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Bill Murphy: ''Fringe'' or not, evidence backs gold price suppression scheme

Section: Daily Dispatches

Opinions Differ on Rising Price of Gold

By Ellen Simon
Associated Press
via Business Week Online
Saturday, September 24, 2005

Gold is hovering near 17-year-highs. What that means depends on
who's doing the interpreting.

According to one school, demand from China and India is pushing the
price higher, but another school insists gold is up because Western
investors are convinced inflation is much higher than their
governments admit.

Gold has always been the investment of choice for bomb-shelter-
building doom-and-gloomers, those accumulators of canned goods whom
everyone avoids at family gatherings. As an asset, gold usually
behaves according to its own set of rules. Gold rises with oil
prices, falls when the dollar rises and increases when inflation
fears intensify.

It's considered a "safe haven investment" -- should your currency
become worthless, your gold will retain value."For many years,
financial advisers would tell individuals to put a certain
percentage of their portfolio in precious metals," said John H.
Hill, Citigroup's metals and mining analyst. "It's portfolio
insurance. If you own gold, physical gold, it's just a hedge on
everything else.

"If it goes sideways to nowhere, be happy," he said. "It means the
rest of your portfolio is intact, you have a job, your community is
OK and the world hasn't descended into chaos."

Gold prices have retreated after hitting a 17-year high of $476.30
an ounce in trading on the New York Mercantile Exchange earlier this
month. That milestone means some investors who normally ignore gold
are paying more attention to it, with wildly diverging opinions on
what gold prices are saying.

On Tuesday, before Federal Reserve policy makers met, Chip Hanlon,
president of Delta Global Advisors Inc. wrote a note to clients with
the subject line, "Gold makes today's Fed meeting an easy call."

Hanlon said that if Federal Reserve Chairman Alan Greenspan watches
gold closely, as many believe, "how can the chairman be anything but
horrified by this metal's recent technical breakout to its highest
level since the earliest days of his tenure?"

He wrote, "Gold is soaring despite the market's expectation of a 25
basis (0.25 percentage point) hike, more aggressive action is
necessary to clamp down on surging inflationary pressures."

Inflation is one reason Hill expects gold to hit $500 an ounce in
coming months.

"We regard gold as an essential barometer in the grand battle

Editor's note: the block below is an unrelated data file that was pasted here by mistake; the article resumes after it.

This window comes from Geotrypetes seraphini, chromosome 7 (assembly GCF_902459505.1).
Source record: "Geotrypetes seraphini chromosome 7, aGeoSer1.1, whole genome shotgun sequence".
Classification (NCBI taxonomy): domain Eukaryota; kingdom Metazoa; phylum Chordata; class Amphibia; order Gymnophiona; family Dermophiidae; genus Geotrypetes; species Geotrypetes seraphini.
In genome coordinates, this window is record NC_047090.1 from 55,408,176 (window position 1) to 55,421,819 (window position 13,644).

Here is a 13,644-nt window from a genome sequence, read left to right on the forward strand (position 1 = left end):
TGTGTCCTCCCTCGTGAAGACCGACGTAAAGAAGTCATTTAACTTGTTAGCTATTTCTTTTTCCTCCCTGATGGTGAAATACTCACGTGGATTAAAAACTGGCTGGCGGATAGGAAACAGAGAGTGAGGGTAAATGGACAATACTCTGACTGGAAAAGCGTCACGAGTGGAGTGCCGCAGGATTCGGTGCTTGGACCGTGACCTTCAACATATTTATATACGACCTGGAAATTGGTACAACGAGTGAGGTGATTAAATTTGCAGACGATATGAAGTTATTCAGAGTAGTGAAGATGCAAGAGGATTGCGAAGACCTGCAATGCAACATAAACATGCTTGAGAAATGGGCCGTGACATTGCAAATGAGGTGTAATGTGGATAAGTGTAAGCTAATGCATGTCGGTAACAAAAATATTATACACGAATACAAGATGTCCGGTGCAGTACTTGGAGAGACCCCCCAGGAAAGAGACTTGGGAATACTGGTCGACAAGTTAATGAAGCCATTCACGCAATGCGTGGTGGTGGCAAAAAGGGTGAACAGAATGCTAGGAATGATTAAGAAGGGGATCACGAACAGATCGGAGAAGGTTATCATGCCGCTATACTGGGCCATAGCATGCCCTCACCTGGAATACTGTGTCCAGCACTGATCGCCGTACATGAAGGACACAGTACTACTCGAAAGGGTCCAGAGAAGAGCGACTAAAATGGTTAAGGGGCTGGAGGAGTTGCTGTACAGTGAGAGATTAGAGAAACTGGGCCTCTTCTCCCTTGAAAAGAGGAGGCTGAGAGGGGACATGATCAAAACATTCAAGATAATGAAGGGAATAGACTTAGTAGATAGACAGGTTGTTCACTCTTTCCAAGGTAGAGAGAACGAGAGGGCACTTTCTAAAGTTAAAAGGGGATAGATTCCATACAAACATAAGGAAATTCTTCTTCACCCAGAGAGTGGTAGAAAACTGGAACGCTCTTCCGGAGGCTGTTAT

between hard and financial assets," he said.

"The point is not that the dollar is going to go up or down against
the yen or the euro or the yuan, the point is that all currencies
are going down relative to other standards of value, whether it be a
barrel of oil, a bushel of wheat or an acre of real estate," he
said. "Hard assets have obviously been winning, worldwide, for a
number of years. That's what gold is telling us."

While jewelry accounts for 82 percent of the gold market, "the
catalyst of the day is obviously inflation jitters," he said.

Worldwide demand has increased. Demand in India set a record last
year and demand in China jumped as well. In fact, demand was so
strong, gold prices held steady in the first half of the year as
central banks internationally sold off record levels of their gold
supplies, Hill said.

While gold prices usually fall when the dollar rises, that equation
hasn't held recently.

"Mounting inflationary concerns, driven largely by higher energy
prices, have pushed gold higher despite a stronger dollar," a Sept.
19 Goldman Sachs commodities report said. "For example, the price of
gold rose despite a strengthening in the dollar against the euro in
June, as the rejection of the European constitution by voters
increased the risks associated (with) the long-term stability of the

Goldman estimated a "fair value" for gold at $463 an ounce over the
next 12 months, but added that "the recent runup in inflationary
expectations suggests the potential for a $15 to $20 move higher.

Gold can sometimes trade off short-term interest rates minus the
rate of inflation, said Richard B. Hoey, chief economist and chief
investment strategist, The Dreyfus Corp. and chief economist of
Mellon Financial Corp.

"Short-term inflation is rising now faster than interest rates are
rising," he said.

Still, he doesn't see the recent price increase as indicative of an
inflationary surge. "It's still down about 45 percent from its peak
25 years ago," he said. "If you look at a good long-term chart, yes,
it is in fact up some. But it's up after a long, dull period."

Just as Hoey doesn't see the recent highs as significant when
compared with historical numbers, not all gold watchers are
convinced the metal will continue its upward climb.

In a note to investors, Morgan Stanley's Rick Bensignor said, "For
my nickel, I suspect there is a trade to be made on the long side,
but not necessarily an investment, meaning that I can't tell you
with high confidence that gold will be higher than the current level
in three to six months."


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